The Fresh Loaf

News & Information for Amateur Bakers and Artisan Bread Enthusiasts

Miller's Milling AP flour from Costco

AndyPanda's picture

Miller's Milling AP flour from Costco

Ages ago, I picked up a bag of AP flour from Costco.  It came in a 25 pound plastic bag and said "Miller's Milling" and said it was from the Oakland, CA operation.  (I live very close to Oakland).  To my great surprise, that AP flour has plenty of gluten and made the best sourdough (and pizza too) that I have ever made.  It's all I've been using for over a year with just excellent results every time.

Last week I went to Costco to buy more and this time it came in a paper bag that says it's from Fresno.  The color is orange/tan (well compared to the whiter shade of what I have been using).   And I have had nothing but trouble with it.  At first I thought it was just the temperature change of the cooler season ... the starter gets bubbles but doesn't rise and then the dough feels like it has enough gluten  immediately after kneading but the gluten disappears during the rise time and when you're ready to shape it the gluten is all gone and all the gas just makes small bubbles on the surface and I get no rise.  The dough starts to feel like goo.

I called Miller's and they told me that Costco had insisted on paper bags instead of plastic and Oakland doesn't do paper so they had to go with the Fresno flour.   But I still have no idea why the same labelled product (H&R AP flour) would behave so differently.   I'm guessing there is some enzyme (diastic barley malt maybe?) that is causing the gluten to dissolve during my long ferment time.  (my sourdough method is a 3 hour warm rise with stretch and folds and then a cool rise overnight for 12-15 hours and then into the oven).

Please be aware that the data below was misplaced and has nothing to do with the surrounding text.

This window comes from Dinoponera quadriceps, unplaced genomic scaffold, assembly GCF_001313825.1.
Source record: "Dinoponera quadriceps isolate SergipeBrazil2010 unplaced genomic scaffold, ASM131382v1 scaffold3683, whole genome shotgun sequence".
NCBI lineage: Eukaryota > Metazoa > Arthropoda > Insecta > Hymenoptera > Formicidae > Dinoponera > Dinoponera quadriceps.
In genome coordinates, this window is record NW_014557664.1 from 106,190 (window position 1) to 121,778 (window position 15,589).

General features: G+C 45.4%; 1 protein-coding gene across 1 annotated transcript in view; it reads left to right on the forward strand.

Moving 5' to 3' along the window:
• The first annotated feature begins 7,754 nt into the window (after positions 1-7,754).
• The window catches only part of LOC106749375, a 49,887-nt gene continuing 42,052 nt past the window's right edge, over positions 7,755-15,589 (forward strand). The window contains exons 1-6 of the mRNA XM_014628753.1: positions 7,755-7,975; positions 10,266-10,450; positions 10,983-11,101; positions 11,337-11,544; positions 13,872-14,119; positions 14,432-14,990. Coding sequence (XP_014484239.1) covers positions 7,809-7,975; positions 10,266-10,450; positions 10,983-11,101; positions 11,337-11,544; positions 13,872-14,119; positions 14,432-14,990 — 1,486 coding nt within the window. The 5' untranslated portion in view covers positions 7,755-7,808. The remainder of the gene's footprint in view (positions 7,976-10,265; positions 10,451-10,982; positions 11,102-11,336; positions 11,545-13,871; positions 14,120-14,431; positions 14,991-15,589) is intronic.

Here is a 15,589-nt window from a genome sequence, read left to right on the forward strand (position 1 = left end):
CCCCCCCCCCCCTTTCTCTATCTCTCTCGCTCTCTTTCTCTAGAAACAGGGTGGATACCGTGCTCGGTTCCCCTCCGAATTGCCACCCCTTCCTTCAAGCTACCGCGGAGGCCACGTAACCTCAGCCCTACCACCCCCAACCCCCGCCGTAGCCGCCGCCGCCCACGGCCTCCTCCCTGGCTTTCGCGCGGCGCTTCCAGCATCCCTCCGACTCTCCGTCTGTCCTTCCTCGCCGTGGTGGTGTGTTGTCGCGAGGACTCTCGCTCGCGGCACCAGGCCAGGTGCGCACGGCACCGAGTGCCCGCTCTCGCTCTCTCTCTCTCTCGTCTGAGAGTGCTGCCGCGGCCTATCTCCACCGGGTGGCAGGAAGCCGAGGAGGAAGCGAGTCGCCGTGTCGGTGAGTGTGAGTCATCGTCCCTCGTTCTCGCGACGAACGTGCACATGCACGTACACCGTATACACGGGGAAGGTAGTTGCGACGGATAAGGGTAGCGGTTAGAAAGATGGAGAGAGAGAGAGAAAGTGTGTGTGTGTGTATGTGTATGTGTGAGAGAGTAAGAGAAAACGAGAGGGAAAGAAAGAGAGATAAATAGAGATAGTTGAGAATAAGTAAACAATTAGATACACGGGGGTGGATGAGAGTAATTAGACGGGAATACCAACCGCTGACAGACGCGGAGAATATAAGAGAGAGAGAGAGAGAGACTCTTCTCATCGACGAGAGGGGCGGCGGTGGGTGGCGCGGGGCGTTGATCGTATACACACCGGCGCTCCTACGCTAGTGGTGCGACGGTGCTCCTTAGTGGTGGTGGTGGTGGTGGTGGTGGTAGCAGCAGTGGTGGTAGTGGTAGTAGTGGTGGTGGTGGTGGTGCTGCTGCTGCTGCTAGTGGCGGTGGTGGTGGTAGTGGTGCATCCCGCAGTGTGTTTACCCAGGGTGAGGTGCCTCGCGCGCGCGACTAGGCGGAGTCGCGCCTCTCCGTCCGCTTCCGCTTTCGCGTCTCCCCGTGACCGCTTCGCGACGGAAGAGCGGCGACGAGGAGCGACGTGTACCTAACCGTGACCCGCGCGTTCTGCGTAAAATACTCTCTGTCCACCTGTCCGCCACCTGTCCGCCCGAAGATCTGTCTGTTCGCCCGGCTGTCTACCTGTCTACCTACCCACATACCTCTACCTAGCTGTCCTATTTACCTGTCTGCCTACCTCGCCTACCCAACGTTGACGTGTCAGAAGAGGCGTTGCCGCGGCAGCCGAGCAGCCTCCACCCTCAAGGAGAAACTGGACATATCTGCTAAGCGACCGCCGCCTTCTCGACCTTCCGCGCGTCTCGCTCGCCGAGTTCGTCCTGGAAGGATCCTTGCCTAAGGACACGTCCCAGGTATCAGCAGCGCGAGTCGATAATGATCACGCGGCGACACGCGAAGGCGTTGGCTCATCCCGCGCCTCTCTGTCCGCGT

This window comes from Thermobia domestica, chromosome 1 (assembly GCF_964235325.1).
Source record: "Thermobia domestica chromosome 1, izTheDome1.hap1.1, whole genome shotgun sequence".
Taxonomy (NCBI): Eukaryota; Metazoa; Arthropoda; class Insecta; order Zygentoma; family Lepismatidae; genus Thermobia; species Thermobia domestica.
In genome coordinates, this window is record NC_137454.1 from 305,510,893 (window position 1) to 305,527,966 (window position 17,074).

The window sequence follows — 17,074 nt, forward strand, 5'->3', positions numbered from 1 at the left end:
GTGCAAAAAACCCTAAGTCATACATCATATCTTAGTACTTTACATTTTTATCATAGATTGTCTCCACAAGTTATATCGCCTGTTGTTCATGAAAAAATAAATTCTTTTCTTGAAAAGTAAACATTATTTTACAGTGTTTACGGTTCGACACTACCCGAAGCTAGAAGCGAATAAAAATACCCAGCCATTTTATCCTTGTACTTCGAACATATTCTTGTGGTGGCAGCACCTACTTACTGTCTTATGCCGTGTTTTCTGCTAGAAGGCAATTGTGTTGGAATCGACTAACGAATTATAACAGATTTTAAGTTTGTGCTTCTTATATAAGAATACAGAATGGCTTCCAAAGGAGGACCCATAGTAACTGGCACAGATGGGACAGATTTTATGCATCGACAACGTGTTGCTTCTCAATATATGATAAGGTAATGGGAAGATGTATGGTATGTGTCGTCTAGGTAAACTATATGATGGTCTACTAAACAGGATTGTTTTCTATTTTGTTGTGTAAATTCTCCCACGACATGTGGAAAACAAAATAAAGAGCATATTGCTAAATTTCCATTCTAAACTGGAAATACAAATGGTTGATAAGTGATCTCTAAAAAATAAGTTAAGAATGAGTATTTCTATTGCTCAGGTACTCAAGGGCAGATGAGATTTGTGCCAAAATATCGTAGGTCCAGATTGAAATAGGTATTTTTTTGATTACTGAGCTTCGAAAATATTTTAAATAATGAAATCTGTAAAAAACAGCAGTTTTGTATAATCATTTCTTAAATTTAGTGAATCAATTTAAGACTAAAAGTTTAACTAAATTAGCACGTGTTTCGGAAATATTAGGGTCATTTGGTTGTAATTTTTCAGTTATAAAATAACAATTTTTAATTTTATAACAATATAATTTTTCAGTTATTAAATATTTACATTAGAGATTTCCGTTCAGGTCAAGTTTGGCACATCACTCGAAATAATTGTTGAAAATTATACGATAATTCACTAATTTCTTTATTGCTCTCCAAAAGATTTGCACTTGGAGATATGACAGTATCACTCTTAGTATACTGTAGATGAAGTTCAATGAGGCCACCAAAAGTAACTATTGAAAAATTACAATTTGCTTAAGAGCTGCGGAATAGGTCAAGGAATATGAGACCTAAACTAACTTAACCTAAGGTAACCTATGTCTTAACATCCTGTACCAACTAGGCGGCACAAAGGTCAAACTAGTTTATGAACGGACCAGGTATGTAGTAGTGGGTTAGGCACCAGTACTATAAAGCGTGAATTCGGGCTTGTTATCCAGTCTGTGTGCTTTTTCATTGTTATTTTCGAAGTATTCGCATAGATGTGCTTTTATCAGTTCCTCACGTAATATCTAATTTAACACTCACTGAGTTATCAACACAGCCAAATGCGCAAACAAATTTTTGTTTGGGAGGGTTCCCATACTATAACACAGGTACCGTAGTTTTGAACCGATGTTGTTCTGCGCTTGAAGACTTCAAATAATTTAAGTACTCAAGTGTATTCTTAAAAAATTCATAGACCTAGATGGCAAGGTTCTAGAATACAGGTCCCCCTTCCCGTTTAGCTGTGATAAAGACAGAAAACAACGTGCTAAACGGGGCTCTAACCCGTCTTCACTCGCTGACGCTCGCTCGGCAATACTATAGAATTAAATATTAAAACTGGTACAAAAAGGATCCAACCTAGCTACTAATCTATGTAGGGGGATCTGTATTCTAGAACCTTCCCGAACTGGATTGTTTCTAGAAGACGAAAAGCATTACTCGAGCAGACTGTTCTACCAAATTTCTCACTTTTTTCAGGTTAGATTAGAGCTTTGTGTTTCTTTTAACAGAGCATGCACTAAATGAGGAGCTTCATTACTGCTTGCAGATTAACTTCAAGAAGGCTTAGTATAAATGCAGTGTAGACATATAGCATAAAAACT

Anyone else have this issue?

Old Baker's picture
Old Baker

Can't speak about the flour, but it may be that Costco is trying to reduce the volume of plastic and provide a package that can be recycled.

foodforthought's picture


I'm on my second bag of that Fresno flour and no issues so far with:

  • Anis Boubasa's Baguettes & ficelles, 20+ hour bulk ferment, 2 hour shape/final rise
  • William Alexander's (52 Loaves)  Peasant Bread, 4-8 hour bulk ferment, 2 hour shape/final rise 
  • Jason's Quick Croccodrillo Ciabatta, 2-4 hour bulk ferment, 2 hour shape/final rise

For the Peasant Loaves, I use my sourdough starter to build a levain. The Baguettes and Ciabatta are dry yeast only. In all cases I adlib with a poolish of 30-40% of the specified recipe flour. Have toyed with room temp only and cold bulk ferments with no significant excursions. Not sure what might account for your problems but you might have a more discerning eye than me, a relative new arrival to bread. I confess that my wife is a bread ninja and has coached me well. Am curious if you've overcome the problems or just migrated to a different flour source.


AndyPanda's picture

Well I haven't tried the Fresno flour since .. but I bought the Central Milling flour at Costco (also in paper bags) and at first I had trouble with that too ----- and I finally figured out that I have to use more flour and less water to get it to work.    Now I'm thinking it's because of how it rained for weeks non-stop during that time and the paper bags vs plastic bags allowed the flour to absorb moisture?  Just a wild guess.  

I'm finally baking decent sourdough again but it's 310 grams of flour instead of 300 and 190 grams of water instead of 200 in order to get my loaves to turn out like they did when I was using the Oakland flour in plastic bags.   Maybe I'll try the Fresno flour again since it is a lot better price than the Central Milling flour.  Weather here looks like dry and warmer for the next week or so :)